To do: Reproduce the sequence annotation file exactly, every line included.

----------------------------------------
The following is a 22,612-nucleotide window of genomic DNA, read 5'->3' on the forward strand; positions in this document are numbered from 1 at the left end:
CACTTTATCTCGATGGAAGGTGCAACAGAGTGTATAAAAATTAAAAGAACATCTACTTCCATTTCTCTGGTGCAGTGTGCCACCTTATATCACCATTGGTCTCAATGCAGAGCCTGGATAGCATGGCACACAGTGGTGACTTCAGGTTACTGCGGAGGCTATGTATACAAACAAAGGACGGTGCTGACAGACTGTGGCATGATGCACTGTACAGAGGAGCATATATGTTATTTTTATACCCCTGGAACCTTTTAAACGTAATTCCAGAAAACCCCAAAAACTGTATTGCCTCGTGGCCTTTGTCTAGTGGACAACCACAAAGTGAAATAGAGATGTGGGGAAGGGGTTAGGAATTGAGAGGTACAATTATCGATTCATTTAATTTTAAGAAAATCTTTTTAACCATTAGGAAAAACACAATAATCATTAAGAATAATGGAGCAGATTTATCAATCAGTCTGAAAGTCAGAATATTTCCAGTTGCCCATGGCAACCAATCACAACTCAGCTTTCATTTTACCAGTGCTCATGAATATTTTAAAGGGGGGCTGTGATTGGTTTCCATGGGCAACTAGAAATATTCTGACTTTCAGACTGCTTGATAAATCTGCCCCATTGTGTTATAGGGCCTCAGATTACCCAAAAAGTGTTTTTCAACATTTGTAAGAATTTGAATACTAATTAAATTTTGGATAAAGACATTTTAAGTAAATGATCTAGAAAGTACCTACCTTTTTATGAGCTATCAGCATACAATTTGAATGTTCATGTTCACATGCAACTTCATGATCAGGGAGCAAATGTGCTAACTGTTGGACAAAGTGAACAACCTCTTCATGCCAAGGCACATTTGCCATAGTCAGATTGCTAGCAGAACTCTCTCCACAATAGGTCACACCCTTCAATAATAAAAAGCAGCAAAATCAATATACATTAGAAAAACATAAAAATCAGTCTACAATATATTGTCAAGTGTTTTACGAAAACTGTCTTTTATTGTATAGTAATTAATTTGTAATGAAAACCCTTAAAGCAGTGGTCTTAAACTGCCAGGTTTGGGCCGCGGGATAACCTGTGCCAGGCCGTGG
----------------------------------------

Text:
The following is a 22,612-nucleotide window of genomic DNA, read 5'->3' on the forward strand; positions in this document are numbered from 1 at the left end:
CACTTTATCTCGATGGAAGGTGCAACAGAGTGTATAAAAATTAAAAGAACATCTACTTCCATTTCTCTGGTGCAGTGTGCCACCTTATATCACCATTGGTCTCAATGCAGAGCCTGGATAGCATGGCACACAGTGGTGACTTCAGGTTACTGCGGAGGCTATGTATACAAACAAAGGACGGTGCTGACAGACTGTGGCATGATGCACTGTACAGAGGAGCATATATGTTATTTTTATACCCCTGGAACCTTTTAAACGTAATTCCAGAAAACCCCAAAAACTGTATTGCCTCGTGGCCTTTGTCTAGTGGACAACCACAAAGTGAAATAGAGATGTGGGGAAGGGGTTAGGAATTGAGAGGTACAATTATCGATTCATTTAATTTTAAGAAAATCTTTTTAACCATTAGGAAAAACACAATAATCATTAAGAATAATGGAGCAGATTTATCAATCAGTCTGAAAGTCAGAATATTTCCAGTTGCCCATGGCAACCAATCACAACTCAGCTTTCATTTTACCAGTGCTCATGAATATTTTAAAGGGGGGCTGTGATTGGTTTCCATGGGCAACTAGAAATATTCTGACTTTCAGACTGCTTGATAAATCTGCCCCATTGTGTTATAGGGCCTCAGATTACCCAAAAAGTGTTTTTCAACATTTGTAAGAATTTGAATACTAATTAAATTTTGGATAAAGACATTTTAAGTAAATGATCTAGAAAGTACCTACCTTTTTATGAGCTATCAGCATACAATTTGAATGTTCATGTTCACATGCAACTTCATGATCAGGGAGCAAATGTGCTAACTGTTGGACAAAGTGAACAACCTCTTCATGCCAAGGCACATTTGCCATAGTCAGATTGCTAGCAGAACTCTCTCCACAATAGGTCACACCCTTCAATAATAAAAAGCAGCAAAATCAATATACATTAGAAAAACATAAAAATCAGTCTACAATATATTGTCAAGTGTTTTACGAAAACTGTCTTTTATTGTATAGTAATTAATTTGTAATGAAAACCCTTAAAGCAGTGGTCTTAAACTGCCAGGTTTGGGCCGCGGGATAACCTGTGCCAGGCCGTGG